Since December 2019, coronavirus has gradually progressed to a pandemic with no efficacious treatment. Remdesivir is an antiviral medication and inhibitor of viral RNA dependent RNA polymerase with inhibitory action against SARS-CoV virus. Two patients diagnosed with coronavirus infection with worsening respiratory status were initiated with multimodality therapy with antibiotics, steroids and remdesivir. After initiation of remdesivir, the patients’ developed bradycardia, with one of the two also showing signs of worsening QT interval. This reverted upon stopping remdesvir therapy. The prevalence of bradycardia with prolonged QT interval is not well-known yet with this medication.
Remdesivir is an antiviral prodrug developed to treat infections caused by the Ebola virus, Coronavirus’ (SARS-CoV, MERS-CoV), and Nipah virus, respiratory syncytial virus, and Hendra virus [1-3]. Remdesivir was recently approved for compassionate use intravenously for COVID-19 patients [1,2,4,5]. It functions as an adenosine analog that introduces itself into viral RNA, leading to premature chain termination and viral replication inhibition [6,7]. The most common adverse effects of remdesivir are increased hepatic enzymes, diarrhea, anemia, rash, renal impairment, and hypotension [1,2,8,9]. Elevated alanine aminotransferase (ALT) and aspartate aminotransferase (AST) have been shown to be reversible after discontinuation of remdesivir per studies [8-10]. The purpose of our case reports is to highlight two cases who developed adverse drug reactions (ADRs), both with bradycardia, and one with QTc prolongation with T-wave abnormality during remdesivir treatment, which resolved following early discontinuation of the therapy.
A 26 year old African American female presented with cough, chills, nausea, decreased appetite, loose stools, and dry cough for one week. Upon initial evaluation, she had a temperature of 100.3 °F, heart rate of 83, and blood pressure of 120/68 mmHg. A non-rebreather facemask was used to maintain her saturations over 94%. Her medical comorbidities included obesity with a body mass index greater than 35. The nasal polymerase chain reaction was positive for SARS-CoV-2. On admission, her blood work revealed an elevated lactate dehydrogenase (LDH) of 441 IU/L (normal reference: 98-230 IU/L), an elevated c-reactive protein (CRP) of 237 mg/L (normal reference: 0-9mg/L), an elevated procalcitonin of 0.61 ng/mL (normal reference: 0-0.08ng/mL) and an increased d-dimer of 0.54 ug/ml (normal reference: 0.27-0.5). Her liver and renal function tests were within normal limits. Computed tomography of the chest showed extensive bilateral consolidative changes. Due to her worsening respiratory status, she was initiated on a multimodal therapy of the antibiotics ceftriaxone and azithromycin, the steroid methylprednisolone, convalescent plasma and remdesivir.
At baseline she was in normal sinus rhythm with a heart rate of 80 to 100 bpm and a QTc interval of 439 ms. Her baseline EKG showed no rhythm abnormalities (Figure 1). After her third dose of a five-day treatment course of remdesivir, she was in sinus bradycardia with her heart rate dropping to 40-50 beats per minute, prolonged QTc interval of 555 ms, and T wave abnormality (Figure 2). The remdesivir treatment was discontinued and the patient’s heart rate returned to baseline with her QT interval stabilizing to 448ms in three days (Figure 3,4).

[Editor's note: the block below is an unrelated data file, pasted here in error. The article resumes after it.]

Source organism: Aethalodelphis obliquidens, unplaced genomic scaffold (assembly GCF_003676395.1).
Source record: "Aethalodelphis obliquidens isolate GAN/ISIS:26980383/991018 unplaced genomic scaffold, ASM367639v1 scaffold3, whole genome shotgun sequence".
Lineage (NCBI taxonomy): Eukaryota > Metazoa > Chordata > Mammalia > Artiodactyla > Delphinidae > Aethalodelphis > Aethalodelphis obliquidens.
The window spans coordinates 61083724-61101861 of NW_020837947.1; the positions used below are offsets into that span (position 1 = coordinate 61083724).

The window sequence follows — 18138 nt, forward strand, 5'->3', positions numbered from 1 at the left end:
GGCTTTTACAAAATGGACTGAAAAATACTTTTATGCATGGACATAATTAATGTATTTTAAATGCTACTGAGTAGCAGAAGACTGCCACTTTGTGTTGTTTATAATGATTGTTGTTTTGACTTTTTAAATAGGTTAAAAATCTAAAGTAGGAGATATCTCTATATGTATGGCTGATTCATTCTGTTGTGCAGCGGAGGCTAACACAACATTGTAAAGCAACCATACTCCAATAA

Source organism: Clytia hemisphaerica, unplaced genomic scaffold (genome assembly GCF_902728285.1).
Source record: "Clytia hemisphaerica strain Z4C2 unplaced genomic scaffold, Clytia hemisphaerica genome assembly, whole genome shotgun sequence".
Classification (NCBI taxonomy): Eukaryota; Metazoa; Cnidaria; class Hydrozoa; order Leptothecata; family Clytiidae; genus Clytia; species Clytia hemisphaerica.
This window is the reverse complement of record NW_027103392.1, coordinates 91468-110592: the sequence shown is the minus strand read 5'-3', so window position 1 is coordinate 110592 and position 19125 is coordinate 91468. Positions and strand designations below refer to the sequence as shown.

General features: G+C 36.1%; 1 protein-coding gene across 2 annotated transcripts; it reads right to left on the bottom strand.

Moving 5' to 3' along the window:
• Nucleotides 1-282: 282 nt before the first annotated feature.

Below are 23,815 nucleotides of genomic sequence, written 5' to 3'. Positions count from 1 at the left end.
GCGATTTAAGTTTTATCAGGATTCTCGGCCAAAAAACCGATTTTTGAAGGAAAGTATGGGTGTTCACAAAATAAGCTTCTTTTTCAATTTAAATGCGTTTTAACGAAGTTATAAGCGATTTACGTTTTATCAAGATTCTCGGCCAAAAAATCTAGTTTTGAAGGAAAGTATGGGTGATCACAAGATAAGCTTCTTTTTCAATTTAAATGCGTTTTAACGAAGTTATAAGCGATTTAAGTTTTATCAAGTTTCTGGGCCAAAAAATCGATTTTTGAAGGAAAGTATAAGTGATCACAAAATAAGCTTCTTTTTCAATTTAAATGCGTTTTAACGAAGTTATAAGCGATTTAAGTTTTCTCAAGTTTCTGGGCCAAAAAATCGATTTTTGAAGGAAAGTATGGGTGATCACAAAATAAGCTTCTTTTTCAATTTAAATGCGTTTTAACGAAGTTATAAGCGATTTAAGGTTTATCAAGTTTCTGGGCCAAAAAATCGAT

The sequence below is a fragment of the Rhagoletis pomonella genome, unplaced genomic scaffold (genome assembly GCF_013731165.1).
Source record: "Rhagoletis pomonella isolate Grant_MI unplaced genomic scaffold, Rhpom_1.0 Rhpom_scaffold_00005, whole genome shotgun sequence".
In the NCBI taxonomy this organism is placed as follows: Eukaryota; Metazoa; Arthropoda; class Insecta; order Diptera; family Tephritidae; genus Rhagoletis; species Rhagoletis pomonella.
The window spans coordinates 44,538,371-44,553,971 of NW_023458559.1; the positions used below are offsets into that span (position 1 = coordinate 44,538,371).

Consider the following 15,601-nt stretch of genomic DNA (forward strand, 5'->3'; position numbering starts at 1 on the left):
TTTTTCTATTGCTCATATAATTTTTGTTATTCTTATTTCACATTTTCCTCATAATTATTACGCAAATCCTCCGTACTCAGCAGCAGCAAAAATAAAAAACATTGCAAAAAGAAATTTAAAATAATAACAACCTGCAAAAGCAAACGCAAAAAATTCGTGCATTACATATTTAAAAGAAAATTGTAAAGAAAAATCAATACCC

A 77-year-old Caucasian female presented with complaints of weakness, headache, and loose stools for a week. She was febrile with a maximum temperature of 100.1 °F; blood pressure of 115/60 mmHg, and in sinus rhythm with a heart rate 67 bpm. Blood work was positive for elevated creatinine to 1.4, mild transaminitis with AST of 104, ALT of 64, C-reactive protein of 245, d-dimer of 2.13, lactate dehydrogenase of 263 international units/L, and procalcitonin of 0.97 ng/mL. The patient's chest x-ray showed atypical infiltrates, and her nasal polymerase chain reaction for coronavirus was positive. The patient was also initiated on multimodality therapy with the antibiotics, ceftriaxone and azithromycin, steroid methylprednisolone, and remdesivir. On day three after remdesivir administration, the patient developed sinus bradycardia with a heart rate dropping from 80 bpm to 48 bpm. Consequently, remdesivir was discontinued, and the patient’s heart rate returned to baseline on subsequent days (Figure 4).
Remdesivir is a broad-spectrum antiviral drug with antiviral effect on coronaviruses, including MERS-CoV and SARS-CoV [1-4,10-12]. Studies have shown that almost 80% of the genome of SARS-COV-2 is homologous to that of SARS-CoV, and almost all SARS-CoV-2 proteins are homologous to SARS-CoV proteins, supporting its use for both coronavirus types [2,3,5-7]. Treatment courses of remdesivir for COVID-19 include a loading dose of 200mg intravenously followed by a 100mg daily dose for 5 to 10 days .
Adverse effects are common with remdesivir, but few studies exist that focus on remdesivir and its effects on the cardiovascular system [1,2,9,10,12,13]. Out of a study of 53 patients receiving remdesivir, 32 patients (60%) experienced adverse events during follow-up . These adverse events were increased hepatic enzymes, diarrhea, rash, renal impairment, and hypotension . Adverse events were more common for those on mechanical ventilation compared to those that were not . Bradycardia or EKG changes were mentioned in this cohort study which would pertain to our findings in this case report and neither of the patients in our study progressed to mechanical ventilation . One study evaluating cardiovascular safety reports a decreased potassium level in patients with COVID-19 which may be contributing to a prolongation of the QT interval on EKG . However, our 26 year old patient who experienced a QT interval prolongation had a potassium within the normal range, indicating potassium is less likely to have played a significant role. It is important to note that this patient was on azithromycin the day prior to discontinuation of remdesivir which is well known to prolong the QT interval. It is possible that it contributed to the prolongation of the QT interval in this patient despite having been discontinued shortly before remdesivir initiation. Remdesivir itself has been mentioned in its own right to have an effect on the QT interval, but more studies are needed to support a causality [8,10,12]. Cardiac disturbances in COVID-19 patients receiving remdesivir seem to be primarily due to bradycardia or hypotension in the studies found and less commonly being due to QT prolongation [4,5,10,14,15].